“Write what you know.”
And something everyone knows is you have to go to the bathroom several times a day. When you gotta go, you gotta go. It’s non-negotiable.
So why do fictitious characters hardly ever need to do this?
Not that I’m keen to know every time someone in a novel needs to take a whiz, but considering how awkward it is to be “took short,” wouldn’t authors who want to make their characters suffer take advantage of physiological realities? Especially when you consider the amount of coffee imbibed by some characters and their creators. What about a detective hot on the trail of a suspect who has to stop and look for a washroom? Or a romantic scene short-circuited by a call of nature?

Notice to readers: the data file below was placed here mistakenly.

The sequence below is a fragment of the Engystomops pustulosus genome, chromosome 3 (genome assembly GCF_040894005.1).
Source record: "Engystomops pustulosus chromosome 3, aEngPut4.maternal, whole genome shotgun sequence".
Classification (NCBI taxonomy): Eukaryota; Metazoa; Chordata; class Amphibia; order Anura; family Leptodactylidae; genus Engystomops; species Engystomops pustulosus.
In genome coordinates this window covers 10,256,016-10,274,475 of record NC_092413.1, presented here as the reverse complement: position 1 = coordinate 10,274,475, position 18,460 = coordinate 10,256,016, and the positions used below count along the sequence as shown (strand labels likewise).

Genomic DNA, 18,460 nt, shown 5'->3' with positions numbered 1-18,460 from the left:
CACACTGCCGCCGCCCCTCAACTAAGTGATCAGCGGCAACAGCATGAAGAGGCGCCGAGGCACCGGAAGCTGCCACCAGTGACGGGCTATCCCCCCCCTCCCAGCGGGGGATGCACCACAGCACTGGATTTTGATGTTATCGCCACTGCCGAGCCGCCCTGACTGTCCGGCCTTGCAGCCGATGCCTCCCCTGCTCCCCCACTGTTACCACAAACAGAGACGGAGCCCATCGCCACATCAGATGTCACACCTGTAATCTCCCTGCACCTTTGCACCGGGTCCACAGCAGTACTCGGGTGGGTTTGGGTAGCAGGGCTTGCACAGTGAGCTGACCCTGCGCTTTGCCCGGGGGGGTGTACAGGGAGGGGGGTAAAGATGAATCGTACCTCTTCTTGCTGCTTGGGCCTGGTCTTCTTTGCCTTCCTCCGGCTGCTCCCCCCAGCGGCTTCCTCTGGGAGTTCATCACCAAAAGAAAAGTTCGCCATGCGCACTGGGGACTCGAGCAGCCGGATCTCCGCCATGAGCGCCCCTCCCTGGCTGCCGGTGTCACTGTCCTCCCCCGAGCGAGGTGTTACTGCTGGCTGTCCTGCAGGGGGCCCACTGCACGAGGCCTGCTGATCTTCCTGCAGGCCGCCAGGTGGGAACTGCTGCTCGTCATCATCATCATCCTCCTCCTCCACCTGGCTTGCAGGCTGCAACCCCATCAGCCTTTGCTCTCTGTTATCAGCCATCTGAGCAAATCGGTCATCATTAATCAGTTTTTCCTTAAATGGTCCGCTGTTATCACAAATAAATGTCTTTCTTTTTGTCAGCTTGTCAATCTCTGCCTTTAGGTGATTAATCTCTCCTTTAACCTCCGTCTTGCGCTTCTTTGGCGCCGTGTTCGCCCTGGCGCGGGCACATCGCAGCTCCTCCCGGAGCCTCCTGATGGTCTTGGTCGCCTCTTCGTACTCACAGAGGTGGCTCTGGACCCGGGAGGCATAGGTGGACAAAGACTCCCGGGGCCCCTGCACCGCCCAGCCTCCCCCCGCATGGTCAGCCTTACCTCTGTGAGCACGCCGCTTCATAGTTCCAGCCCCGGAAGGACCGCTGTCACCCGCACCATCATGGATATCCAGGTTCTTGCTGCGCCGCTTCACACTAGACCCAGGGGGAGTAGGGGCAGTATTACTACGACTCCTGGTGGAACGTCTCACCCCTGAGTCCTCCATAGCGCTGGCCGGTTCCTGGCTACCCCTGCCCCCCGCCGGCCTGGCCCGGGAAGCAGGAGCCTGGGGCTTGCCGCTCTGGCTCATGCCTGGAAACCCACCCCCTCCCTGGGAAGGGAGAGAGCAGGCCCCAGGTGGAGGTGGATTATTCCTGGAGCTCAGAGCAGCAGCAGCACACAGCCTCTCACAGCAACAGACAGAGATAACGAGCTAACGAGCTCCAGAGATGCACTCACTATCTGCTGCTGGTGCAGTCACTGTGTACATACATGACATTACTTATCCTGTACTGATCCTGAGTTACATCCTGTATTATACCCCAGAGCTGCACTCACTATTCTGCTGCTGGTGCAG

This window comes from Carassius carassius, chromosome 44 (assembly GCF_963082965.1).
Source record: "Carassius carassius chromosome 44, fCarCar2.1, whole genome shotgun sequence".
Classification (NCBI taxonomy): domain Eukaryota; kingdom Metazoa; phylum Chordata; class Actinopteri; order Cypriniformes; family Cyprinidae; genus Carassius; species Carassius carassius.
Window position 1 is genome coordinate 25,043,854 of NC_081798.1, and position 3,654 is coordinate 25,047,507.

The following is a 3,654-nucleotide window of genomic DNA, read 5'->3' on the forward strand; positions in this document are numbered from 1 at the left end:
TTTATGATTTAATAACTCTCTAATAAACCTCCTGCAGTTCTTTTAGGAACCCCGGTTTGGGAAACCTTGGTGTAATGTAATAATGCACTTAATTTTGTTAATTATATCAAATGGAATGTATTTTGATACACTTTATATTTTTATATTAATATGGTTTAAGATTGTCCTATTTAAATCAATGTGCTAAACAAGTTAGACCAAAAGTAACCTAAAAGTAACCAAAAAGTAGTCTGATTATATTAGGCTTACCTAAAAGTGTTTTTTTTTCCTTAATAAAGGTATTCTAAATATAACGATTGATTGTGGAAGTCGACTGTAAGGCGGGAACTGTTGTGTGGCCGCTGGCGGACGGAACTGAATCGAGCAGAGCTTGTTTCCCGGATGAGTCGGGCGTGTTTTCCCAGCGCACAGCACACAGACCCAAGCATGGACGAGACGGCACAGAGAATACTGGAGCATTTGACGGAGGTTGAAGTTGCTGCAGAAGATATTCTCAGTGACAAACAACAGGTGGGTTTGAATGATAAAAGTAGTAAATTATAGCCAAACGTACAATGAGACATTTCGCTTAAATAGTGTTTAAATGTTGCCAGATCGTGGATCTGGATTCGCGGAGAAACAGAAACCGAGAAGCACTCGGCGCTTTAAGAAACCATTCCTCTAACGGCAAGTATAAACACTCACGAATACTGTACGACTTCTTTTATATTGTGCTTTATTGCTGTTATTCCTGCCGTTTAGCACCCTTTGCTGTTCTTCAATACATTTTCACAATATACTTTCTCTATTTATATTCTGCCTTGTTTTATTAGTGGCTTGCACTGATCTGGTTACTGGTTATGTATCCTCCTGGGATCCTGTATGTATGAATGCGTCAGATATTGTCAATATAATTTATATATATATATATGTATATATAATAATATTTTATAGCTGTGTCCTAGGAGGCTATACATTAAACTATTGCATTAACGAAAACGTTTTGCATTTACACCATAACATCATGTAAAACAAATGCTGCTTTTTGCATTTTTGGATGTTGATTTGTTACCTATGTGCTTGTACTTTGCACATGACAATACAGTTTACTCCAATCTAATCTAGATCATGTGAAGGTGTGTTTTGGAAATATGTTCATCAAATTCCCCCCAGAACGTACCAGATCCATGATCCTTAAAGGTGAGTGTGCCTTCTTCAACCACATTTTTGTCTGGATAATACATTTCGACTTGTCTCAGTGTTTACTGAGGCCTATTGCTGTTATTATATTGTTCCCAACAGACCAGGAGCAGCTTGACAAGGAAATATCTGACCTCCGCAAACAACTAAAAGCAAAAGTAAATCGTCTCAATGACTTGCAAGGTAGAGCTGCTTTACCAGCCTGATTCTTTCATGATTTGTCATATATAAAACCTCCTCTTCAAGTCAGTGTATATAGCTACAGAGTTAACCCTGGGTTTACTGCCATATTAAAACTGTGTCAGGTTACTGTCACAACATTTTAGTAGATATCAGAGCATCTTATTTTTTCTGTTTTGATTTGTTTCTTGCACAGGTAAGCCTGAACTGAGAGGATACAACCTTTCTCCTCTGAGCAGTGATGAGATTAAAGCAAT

And what about villains? There may be other ways to foil their evil plans.
Seriously, I’ve read advice to the effect that readers relate better to characters with real human imperfections than to flawless types who never mess up or encounter any of the annoying little problems of life. Like running out of TP. Or making an entrance trailing some from one’s stiletto heel.
So what prompted these scatological speculations? The main character of my current work in progress is right now in a situation where the facilities are minimal and basic. No hot shower, no triple-ply TP, and maybe no toilet as such — awkward for a young American woman visiting a village on the west bank of the Nile in 1962. And things are going to get worse.
I suppose the reason for the absence of bodily functions in fiction is obvious: “Eww, who wants to read about that stuff?” Well, hardly anybody, including me. As a fictional device, this is one where “less is more” applies. Which is why my character will have to cope with the lack of facilities off-page. Besides, if I do my job right, she’ll have a lot more to worry about.
Images courtesy of Pixabay